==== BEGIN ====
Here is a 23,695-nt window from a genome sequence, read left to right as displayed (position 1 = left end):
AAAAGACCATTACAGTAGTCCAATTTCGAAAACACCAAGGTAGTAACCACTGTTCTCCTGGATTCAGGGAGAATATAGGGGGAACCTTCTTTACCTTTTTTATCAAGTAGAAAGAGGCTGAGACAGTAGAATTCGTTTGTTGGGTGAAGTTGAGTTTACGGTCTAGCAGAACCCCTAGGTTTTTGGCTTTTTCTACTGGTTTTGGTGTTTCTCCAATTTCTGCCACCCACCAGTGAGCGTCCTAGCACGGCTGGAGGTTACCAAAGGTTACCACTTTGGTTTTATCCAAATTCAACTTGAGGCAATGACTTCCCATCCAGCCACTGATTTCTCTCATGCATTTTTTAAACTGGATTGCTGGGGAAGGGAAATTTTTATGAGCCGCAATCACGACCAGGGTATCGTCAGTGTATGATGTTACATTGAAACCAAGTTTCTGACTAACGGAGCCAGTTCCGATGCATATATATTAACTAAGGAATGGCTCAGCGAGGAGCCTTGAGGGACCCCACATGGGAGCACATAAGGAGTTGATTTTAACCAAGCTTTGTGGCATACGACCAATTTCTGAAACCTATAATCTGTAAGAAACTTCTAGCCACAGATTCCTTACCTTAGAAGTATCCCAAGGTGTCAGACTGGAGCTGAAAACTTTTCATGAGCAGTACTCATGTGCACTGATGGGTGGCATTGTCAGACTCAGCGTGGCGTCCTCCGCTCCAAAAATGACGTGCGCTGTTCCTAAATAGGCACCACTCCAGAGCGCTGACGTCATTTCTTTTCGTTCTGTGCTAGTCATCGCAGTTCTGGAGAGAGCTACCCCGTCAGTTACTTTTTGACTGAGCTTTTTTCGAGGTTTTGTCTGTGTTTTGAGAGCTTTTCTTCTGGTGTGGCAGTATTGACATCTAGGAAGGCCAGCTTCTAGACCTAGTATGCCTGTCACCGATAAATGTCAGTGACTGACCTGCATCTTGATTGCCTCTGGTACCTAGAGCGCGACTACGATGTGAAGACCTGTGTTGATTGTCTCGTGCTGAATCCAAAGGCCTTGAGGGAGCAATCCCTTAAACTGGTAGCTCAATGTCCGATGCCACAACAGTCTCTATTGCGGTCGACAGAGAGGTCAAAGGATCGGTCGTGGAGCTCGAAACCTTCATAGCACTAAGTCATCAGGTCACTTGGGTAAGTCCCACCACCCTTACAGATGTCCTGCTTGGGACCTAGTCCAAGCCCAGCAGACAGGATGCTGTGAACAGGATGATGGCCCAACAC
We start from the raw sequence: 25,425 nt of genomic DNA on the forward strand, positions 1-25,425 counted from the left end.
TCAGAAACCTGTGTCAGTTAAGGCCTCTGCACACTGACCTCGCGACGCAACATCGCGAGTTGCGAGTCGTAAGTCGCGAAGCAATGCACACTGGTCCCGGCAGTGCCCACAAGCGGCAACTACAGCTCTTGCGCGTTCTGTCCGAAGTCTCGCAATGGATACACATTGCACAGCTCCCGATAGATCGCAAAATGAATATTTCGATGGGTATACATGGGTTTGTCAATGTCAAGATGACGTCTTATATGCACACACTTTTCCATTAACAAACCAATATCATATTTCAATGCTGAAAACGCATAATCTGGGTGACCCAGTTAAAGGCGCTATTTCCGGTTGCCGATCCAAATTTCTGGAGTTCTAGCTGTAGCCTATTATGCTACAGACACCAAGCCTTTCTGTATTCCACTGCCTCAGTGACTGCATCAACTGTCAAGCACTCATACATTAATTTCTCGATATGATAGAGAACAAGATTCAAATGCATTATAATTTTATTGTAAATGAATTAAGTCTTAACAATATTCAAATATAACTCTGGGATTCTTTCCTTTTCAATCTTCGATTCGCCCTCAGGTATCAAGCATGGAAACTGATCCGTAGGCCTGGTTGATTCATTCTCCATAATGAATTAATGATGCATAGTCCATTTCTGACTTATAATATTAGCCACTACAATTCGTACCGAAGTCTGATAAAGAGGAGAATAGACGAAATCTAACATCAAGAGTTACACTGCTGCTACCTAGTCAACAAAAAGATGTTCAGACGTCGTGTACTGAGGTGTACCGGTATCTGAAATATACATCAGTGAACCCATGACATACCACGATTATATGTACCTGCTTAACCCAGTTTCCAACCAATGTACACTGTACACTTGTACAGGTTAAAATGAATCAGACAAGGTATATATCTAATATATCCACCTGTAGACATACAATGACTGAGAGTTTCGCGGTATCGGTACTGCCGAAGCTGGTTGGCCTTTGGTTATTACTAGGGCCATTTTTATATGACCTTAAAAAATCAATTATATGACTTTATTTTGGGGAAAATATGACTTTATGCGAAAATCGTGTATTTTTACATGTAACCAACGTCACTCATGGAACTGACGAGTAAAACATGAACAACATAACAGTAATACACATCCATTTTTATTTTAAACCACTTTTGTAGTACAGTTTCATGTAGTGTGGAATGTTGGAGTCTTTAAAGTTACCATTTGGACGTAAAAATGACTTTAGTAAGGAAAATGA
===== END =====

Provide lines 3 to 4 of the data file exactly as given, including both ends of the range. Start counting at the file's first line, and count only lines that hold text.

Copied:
We start from the raw sequence: 25,425 nt of genomic DNA on the forward strand, positions 1-25,425 counted from the left end.
TCAGAAACCTGTGTCAGTTAAGGCCTCTGCACACTGACCTCGCGACGCAACATCGCGAGTTGCGAGTCGTAAGTCGCGAAGCAATGCACACTGGTCCCGGCAGTGCCCACAAGCGGCAACTACAGCTCTTGCGCGTTCTGTCCGAAGTCTCGCAATGGATACACATTGCACAGCTCCCGATAGATCGCAAAATGAATATTTCGATGGGTATACATGGGTTTGTCAATGTCAAGATGACGTCTTATATGCACACACTTTTCCATTAACAAACCAATATCATATTTCAATGCTGAAAACGCATAATCTGGGTGACCCAGTTAAAGGCGCTATTTCCGGTTGCCGATCCAAATTTCTGGAGTTCTAGCTGTAGCCTATTATGCTACAGACACCAAGCCTTTCTGTATTCCACTGCCTCAGTGACTGCATCAACTGTCAAGCACTCATACATTAATTTCTCGATATGATAGAGAACAAGATTCAAATGCATTATAATTTTATTGTAAATGAATTAAGTCTTAACAATATTCAAATATAACTCTGGGATTCTTTCCTTTTCAATCTTCGATTCGCCCTCAGGTATCAAGCATGGAAACTGATCCGTAGGCCTGGTTGATTCATTCTCCATAATGAATTAATGATGCATAGTCCATTTCTGACTTATAATATTAGCCACTACAATTCGTACCGAAGTCTGATAAAGAGGAGAATAGACGAAATCTAACATCAAGAGTTACACTGCTGCTACCTAGTCAACAAAAAGATGTTCAGACGTCGTGTACTGAGGTGTACCGGTATCTGAAATATACATCAGTGAACCCATGACATACCACGATTATATGTACCTGCTTAACCCAGTTTCCAACCAATGTACACTGTACACTTGTACAGGTTAAAATGAATCAGACAAGGTATATATCTAATATATCCACCTGTAGACATACAATGACTGAGAGTTTCGCGGTATCGGTACTGCCGAAGCTGGTTGGCCTTTGGTTATTACTAGGGCCATTTTTATATGACCTTAAAAAATCAATTATATGACTTTATTTTGGGGAAAATATGACTTTATGCGAAAATCGTGTATTTTTACATGTAACCAACGTCACTCATGGAACTGACGAGTAAAACATGAACAACATAACAGTAATACACATCCATTTTTATTTTAAACCACTTTTGTAGTACAGTTTCATGTAGTGTGGAATGTTGGAGTCTTTAAAGTTACCATTTGGACGTAAAAATGACTTTAGTAAGGAAAATGA